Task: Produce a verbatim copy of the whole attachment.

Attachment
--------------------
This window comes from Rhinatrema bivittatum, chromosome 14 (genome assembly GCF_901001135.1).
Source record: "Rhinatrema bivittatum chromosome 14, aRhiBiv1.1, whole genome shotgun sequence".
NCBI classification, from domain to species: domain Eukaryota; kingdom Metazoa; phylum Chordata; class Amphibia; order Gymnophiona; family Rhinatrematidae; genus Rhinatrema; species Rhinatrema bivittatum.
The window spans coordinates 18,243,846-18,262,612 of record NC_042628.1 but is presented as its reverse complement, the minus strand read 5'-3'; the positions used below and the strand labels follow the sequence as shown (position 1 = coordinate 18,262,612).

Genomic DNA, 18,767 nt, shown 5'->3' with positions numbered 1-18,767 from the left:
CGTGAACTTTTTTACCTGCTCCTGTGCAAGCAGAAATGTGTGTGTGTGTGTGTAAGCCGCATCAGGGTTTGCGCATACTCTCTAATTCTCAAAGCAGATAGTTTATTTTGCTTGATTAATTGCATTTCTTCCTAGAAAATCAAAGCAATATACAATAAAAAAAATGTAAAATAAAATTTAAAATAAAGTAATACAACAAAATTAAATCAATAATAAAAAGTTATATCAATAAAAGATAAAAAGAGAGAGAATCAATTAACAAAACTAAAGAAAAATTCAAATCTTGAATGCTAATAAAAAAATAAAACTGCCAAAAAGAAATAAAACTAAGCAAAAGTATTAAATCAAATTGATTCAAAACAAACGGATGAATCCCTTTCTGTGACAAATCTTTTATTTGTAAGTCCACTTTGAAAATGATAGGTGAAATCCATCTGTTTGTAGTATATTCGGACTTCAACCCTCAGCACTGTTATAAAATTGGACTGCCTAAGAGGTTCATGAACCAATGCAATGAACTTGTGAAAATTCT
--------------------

This window comes from Rhinatrema bivittatum, chromosome 14 (genome assembly GCF_901001135.1).
Source record: "Rhinatrema bivittatum chromosome 14, aRhiBiv1.1, whole genome shotgun sequence".
NCBI classification, from domain to species: domain Eukaryota; kingdom Metazoa; phylum Chordata; class Amphibia; order Gymnophiona; family Rhinatrematidae; genus Rhinatrema; species Rhinatrema bivittatum.
The window spans coordinates 18,243,846-18,262,612 of record NC_042628.1 but is presented as its reverse complement, the minus strand read 5'-3'; the positions used below and the strand labels follow the sequence as shown (position 1 = coordinate 18,262,612).

Genomic DNA, 18,767 nt, shown 5'->3' with positions numbered 1-18,767 from the left:
CGTGAACTTTTTTACCTGCTCCTGTGCAAGCAGAAATGTGTGTGTGTGTGTGTAAGCCGCATCAGGGTTTGCGCATACTCTCTAATTCTCAAAGCAGATAGTTTATTTTGCTTGATTAATTGCATTTCTTCCTAGAAAATCAAAGCAATATACAATAAAAAAAATGTAAAATAAAATTTAAAATAAAGTAATACAACAAAATTAAATCAATAATAAAAAGTTATATCAATAAAAGATAAAAAGAGAGAGAATCAATTAACAAAACTAAAGAAAAATTCAAATCTTGAATGCTAATAAAAAAATAAAACTGCCAAAAAGAAATAAAACTAAGCAAAAGTATTAAATCAAATTGATTCAAAACAAACGGATGAATCCCTTTCTGTGACAAATCTTTTATTTGTAAGTCCACTTTGAAAATGATAGGTGAAATCCATCTGTTTGTAGTATATTCGGACTTCAACCCTCAGCACTGTTATAAAATTGGACTGCCTAAGAGGTTCATGAACCAATGCAATGAACTTGTGAAAATTCT